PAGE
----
A joint investigation by government agencies into how a protected stretch of the river Lugg near Leominster came to be bulldozed clear of vegetation, has still not reported back more than eight months later. 

Work on the nearly mile-long stretch at Kingsland included dredging, tree felling and re-profiling of the river’s banks.

A legal notice was served at the end of November last year against local farmer John Price requiring him to stop work on the area, part of a designated site of special scientific interest (SSSI) due to its value for river species.

Mr Price claimed the work, intended to reduce the risk of flooding to nearby properties, had been partly at the behest of the Environment Agency, which had asked him to unblock a bridge arch over the river following pressure from the parish council.

However the Environment Agency has since said such work would require a permit, which had not been issued in this case.

Together with Natural England and the Forestry Commission, it announced on December 7 that it had begun a joint investigation into the loss of habitat, which it said could lead to legal action.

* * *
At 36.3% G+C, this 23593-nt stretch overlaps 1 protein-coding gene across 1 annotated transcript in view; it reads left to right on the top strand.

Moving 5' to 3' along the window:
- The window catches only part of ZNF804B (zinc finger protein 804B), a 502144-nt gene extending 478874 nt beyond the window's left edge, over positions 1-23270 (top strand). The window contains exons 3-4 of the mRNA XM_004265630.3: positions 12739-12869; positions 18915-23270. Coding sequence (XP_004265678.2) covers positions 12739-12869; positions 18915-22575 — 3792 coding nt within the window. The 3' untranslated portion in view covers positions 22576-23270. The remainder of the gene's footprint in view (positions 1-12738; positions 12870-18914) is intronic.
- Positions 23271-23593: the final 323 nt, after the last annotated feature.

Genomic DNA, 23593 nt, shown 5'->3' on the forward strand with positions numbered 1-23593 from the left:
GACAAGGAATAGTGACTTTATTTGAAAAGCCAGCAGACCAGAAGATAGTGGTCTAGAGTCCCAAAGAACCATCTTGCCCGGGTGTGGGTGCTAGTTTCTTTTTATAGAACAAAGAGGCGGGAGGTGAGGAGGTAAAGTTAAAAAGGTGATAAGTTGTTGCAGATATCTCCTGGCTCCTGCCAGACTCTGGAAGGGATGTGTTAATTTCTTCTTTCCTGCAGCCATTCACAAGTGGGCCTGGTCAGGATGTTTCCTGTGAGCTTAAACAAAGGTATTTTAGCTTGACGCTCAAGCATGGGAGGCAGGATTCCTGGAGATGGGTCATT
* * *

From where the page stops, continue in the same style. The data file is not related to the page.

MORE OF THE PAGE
Officers from the three agencies, along with Herefordshire Council and the police, took evidence from the site at this time.

The Forestry Commission announced the results of its investigation in February, when it concluded that the tree felling had indeed been licensed, and that it would take no further action.

However little has since been heard from the other two investigating agencies. “It remains an on-going investigation,” an Environmental Agency spokesperson said. Natural England did not respond when asked.

Herefordshire Wildlife Trust, which at the time called the work “a crime against the environment”, said: “We would not want to comment on a live investigation.”